4.Clause 6: PlanningHow do I plan our business approach for an EMS?Planning your approachPlanning has been edited and nowrequires organisations to plan processesthat address environmental factors andassociated risk at every stage of theiroperations.It also updates the requirements forsetting environmental objectives andintroduces a new clause focused on‘planning to take action’.The changes in ISO 14001:2015 requireorganisations to take a ‘risk basedapproach’ to their EnvironmentalManagement System (EMS).The incorporation of Annex SL into the ISO14001:2015 revision is a key driver towardsthe ‘risk based approach’. Incorporatingwhat was previously titled ‘PreventiveAction’, the risk based approach requiresan organisation to determine whatthreats and opportunities could arisefrom their operations, plan actions toaddress these threats and opportunities,implement the actions into its EMSprocesses and evaluate the effectivenessof these actions.Conducting a risk based approach ensuresyour organisation is proactive rather thanreactive, preventing potentially damagingevents and promoting improvement.Once a management system is risk based,preventive action is automatic.11While risk is commonly understoodto be negative, in risk based thinkingopportunities can also be found – this isthe positive side of risk. Analysis of riskscan often bring forth opportunities forimprovement and enable businesses tomake strategic decisions. The applicationof a robust EMS can also be consideredan important aspect of risks andopportunities.Environmental management should beviewed as more than an opportunityto improve compliance; agood systemenables you to reduce threat andalso intelligently take risks that candeliver associated benefits for both theenvironment and your organisation.In order to get a comprehensive pictureof associated threats and opportunities,an organisation must consider its owncontext and the objectives of interestedparties in order to:a) Give assurance that the EMS canachieve its intended result(s)b) Prevent, or reduce, undesired effectsc) Achieve continual improvement.To determine risks and opportunitiesquality professionals must first determinetheir organisation’s objectives beforemanagement can identify potentialevents affecting their achievement. Theymust consider issues that may affect their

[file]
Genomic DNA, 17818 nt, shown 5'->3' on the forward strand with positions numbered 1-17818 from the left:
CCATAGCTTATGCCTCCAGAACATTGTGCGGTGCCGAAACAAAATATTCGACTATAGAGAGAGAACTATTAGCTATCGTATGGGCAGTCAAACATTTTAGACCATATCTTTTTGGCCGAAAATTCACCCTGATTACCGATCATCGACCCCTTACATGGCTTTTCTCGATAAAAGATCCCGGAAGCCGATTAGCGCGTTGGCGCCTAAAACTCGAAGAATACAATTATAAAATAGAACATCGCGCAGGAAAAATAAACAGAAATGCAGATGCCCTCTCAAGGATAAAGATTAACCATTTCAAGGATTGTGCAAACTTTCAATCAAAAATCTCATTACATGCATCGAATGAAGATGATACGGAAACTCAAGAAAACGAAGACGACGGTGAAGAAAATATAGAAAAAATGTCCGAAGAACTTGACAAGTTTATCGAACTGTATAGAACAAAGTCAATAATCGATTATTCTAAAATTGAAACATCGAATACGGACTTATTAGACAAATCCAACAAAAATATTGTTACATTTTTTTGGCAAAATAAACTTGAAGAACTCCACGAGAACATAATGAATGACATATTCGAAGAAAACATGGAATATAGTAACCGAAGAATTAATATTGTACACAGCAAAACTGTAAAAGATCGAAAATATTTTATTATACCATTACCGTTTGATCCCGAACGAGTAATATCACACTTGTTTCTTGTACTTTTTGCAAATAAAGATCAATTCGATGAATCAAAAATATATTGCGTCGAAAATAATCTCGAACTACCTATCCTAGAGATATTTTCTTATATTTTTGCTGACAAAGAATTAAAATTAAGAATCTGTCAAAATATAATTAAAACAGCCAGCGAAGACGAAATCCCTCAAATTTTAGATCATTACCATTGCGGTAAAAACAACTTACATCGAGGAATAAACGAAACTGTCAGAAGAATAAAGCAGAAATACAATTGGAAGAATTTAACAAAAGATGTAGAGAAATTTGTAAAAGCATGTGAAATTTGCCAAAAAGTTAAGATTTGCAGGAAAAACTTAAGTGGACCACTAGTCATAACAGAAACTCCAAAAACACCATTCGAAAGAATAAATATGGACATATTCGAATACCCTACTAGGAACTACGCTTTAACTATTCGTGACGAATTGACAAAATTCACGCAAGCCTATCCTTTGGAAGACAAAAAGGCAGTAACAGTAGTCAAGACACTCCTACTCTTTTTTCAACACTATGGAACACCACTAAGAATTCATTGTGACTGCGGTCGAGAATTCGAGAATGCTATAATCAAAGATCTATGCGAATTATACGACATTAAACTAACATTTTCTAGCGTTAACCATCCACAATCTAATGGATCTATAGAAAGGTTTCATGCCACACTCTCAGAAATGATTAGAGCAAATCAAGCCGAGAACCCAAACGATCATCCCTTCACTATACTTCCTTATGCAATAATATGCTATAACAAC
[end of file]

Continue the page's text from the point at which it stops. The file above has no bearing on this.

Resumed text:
organisation’s values, culture, knowledgeand performance. An organisation mustthen consider how these issues mayimpact on the organisation’s ability todeliver products